"The Investigative Division of the state Ethics Commission has initiated a full investigation in relation to the complaints that you filed," Ethics Commission Executive Director Robert P. Caruso wrote to Stilp in a July 17 letter.
Reached Monday, Caruso would not comment on the matter, saying the commission did not confirm or deny the existence of a pending investigation.
The Ethics Commission is an independent agency empowered to investigate alleged violations of the state Ethics Act, which applies to public officials and employees. It does not have prosecutorial powers and cannot bring criminal charges, but it can impose fines and refer matters to law enforcement authorities.
The commission's probe is the third launched since the sting became public. The House Committee on Ethics in late March began looking into whether the four legislators violated the chamber's ethics rules, an inquiry that remains open.
And Philadelphia District Attorney Seth Williams announced last month that he had assembled a team of prosecutors to present evidence from the sting case to an investigative grand jury. Williams pledged to complete his investigation in "months, not years."
The sting investigation began in 2010 under Attorney General Tom Corbett, now the governor, and caught four state legislators and a Philadelphia Traffic Court judge on tape accepting cash, money orders, or jewelry.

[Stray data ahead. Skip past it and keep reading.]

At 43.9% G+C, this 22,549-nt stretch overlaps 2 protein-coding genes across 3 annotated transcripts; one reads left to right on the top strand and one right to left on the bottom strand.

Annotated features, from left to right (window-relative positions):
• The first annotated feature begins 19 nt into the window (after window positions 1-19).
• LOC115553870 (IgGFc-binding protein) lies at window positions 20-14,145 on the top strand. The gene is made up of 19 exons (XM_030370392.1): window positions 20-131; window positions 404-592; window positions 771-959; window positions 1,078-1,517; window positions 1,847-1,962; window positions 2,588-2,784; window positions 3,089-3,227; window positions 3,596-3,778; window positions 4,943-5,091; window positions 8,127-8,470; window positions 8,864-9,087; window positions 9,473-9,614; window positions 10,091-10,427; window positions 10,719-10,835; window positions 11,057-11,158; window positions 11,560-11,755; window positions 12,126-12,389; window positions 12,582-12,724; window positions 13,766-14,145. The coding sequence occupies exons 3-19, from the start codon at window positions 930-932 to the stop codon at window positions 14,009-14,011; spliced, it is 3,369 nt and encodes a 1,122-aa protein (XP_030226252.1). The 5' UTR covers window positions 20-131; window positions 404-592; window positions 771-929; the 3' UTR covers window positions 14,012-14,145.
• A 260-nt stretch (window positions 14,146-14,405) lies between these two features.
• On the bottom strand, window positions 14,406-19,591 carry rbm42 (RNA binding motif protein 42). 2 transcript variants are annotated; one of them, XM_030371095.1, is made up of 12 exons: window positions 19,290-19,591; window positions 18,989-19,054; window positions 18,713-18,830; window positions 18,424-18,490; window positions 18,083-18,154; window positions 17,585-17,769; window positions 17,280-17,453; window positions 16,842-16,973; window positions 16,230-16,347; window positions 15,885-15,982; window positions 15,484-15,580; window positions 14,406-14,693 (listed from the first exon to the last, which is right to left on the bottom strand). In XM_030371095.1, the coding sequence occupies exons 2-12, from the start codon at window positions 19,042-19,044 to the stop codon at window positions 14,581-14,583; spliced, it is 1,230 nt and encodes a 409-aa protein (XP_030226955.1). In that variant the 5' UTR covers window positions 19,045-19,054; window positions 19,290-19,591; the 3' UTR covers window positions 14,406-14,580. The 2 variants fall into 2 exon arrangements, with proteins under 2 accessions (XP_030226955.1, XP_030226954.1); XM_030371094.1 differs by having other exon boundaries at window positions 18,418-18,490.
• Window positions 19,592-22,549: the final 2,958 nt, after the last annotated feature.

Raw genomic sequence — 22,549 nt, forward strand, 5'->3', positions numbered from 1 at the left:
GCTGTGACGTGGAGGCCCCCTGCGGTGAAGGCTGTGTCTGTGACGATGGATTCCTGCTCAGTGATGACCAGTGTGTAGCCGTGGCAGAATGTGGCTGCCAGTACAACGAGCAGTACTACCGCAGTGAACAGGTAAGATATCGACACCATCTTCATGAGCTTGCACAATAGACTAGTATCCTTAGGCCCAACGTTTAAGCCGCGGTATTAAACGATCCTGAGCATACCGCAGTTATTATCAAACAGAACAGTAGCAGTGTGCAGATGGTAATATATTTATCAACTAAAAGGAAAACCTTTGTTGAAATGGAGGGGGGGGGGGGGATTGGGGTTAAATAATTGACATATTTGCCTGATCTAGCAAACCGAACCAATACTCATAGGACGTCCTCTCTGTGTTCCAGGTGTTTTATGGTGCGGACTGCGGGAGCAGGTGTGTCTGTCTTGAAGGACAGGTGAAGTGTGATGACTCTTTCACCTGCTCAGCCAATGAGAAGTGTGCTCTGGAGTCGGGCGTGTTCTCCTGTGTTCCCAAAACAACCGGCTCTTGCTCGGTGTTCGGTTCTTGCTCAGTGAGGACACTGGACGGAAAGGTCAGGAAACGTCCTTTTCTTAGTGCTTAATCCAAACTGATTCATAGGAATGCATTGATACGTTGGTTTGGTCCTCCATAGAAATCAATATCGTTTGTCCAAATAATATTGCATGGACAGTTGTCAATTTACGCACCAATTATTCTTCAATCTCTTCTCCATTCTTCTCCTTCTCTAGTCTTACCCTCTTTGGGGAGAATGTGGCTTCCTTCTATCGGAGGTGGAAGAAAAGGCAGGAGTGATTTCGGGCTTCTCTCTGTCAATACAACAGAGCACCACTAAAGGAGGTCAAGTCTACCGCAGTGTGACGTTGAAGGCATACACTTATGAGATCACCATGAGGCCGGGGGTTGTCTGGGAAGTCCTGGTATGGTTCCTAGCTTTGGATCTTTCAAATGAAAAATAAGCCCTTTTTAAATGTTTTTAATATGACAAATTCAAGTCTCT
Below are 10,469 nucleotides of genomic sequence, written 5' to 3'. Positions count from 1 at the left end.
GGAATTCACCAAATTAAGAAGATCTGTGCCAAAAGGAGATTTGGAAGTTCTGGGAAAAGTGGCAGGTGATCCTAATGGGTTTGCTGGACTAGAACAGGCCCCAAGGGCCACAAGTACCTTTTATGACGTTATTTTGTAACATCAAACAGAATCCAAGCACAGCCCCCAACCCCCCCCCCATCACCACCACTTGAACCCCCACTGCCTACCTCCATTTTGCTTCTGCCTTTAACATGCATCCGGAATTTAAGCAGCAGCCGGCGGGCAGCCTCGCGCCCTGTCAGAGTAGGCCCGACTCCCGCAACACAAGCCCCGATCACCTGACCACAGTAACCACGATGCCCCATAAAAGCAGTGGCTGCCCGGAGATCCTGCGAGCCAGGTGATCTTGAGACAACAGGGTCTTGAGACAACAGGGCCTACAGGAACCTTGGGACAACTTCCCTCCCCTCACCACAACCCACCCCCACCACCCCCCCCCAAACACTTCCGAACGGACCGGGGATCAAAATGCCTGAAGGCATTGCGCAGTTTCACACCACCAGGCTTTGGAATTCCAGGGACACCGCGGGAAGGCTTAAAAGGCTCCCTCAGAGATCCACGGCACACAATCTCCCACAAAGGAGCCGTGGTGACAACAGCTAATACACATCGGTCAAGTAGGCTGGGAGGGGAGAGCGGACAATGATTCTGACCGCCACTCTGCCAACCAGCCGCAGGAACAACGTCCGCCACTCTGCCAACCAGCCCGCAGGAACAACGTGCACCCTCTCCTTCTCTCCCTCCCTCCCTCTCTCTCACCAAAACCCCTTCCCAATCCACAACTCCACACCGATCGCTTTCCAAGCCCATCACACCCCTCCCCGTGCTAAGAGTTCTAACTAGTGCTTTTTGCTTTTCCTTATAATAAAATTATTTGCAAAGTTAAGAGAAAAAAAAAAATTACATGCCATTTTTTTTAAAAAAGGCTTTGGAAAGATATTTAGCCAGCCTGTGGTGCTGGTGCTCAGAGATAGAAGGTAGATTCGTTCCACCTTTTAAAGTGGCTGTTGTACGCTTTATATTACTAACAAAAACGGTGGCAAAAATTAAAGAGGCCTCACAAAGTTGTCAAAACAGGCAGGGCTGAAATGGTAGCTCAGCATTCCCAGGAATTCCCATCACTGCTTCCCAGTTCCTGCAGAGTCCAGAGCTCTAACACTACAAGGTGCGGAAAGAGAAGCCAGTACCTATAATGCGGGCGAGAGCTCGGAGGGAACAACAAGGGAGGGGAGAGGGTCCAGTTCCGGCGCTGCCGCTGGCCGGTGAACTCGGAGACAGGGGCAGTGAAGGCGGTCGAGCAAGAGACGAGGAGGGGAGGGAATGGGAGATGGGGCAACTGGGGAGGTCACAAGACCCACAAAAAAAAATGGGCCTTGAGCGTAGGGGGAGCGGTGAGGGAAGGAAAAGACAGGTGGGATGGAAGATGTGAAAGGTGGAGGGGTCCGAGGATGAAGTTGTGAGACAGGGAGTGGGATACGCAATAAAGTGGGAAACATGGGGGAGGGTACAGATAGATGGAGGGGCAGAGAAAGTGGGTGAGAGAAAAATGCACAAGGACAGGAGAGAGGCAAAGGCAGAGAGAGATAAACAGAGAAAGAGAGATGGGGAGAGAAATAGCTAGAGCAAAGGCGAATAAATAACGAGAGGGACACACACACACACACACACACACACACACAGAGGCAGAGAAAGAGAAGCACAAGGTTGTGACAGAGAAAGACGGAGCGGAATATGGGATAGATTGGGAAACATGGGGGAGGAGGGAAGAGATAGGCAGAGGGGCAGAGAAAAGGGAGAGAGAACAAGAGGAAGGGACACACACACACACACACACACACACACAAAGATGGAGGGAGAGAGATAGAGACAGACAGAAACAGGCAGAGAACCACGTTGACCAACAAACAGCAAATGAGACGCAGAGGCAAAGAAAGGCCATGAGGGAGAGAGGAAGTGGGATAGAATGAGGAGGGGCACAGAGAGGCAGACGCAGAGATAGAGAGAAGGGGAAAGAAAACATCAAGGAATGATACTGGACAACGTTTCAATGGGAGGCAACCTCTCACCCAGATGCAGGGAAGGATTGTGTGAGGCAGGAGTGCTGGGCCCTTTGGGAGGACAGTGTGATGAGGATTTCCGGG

After taking office in January of last year, Kane shut down the inquiry. She has said she did so because she believed it was poorly conceived, ineptly managed, and possibly tainted by racial profiling.
All five elected officials captured on tape are African American. They are Reps. Ron Waters, Vanessa Brown, Michelle Brownlee, and Louise Bishop, and onetime Traffic Court Judge Thomasine Tynes.
Prosecutors who launched the investigation argued that Kane wrongly ended a probe that had caught officials accepting money and that had the potential to capture more.
None of the lawmakers could be reached Monday for comment.
Waters has said he might have accepted a birthday gift from the sting's undercover operative, Philadelphia lobbyist Tyron B. Ali. Brownlee has said she could not remember whether she took money. Bishop has denied accepting money from Ali or even knowing him, and Brown has denied wrongdoing.
In an interview Monday, Stilp said he hoped the Ethics Commission could move swiftly with the inquiry and seek "the maximum fines."
"I hope the commission is very, very stern with these legislators," said Stilp. "It's time they step up to the plate."
He also noted that when the state Ethics Commission finds criminal activity in cases, it normally refers them to the Attorney General's Office, possibly setting the stage for an awkward situation between the commission and Kane.
A spokesman for Kane declined to comment Monday.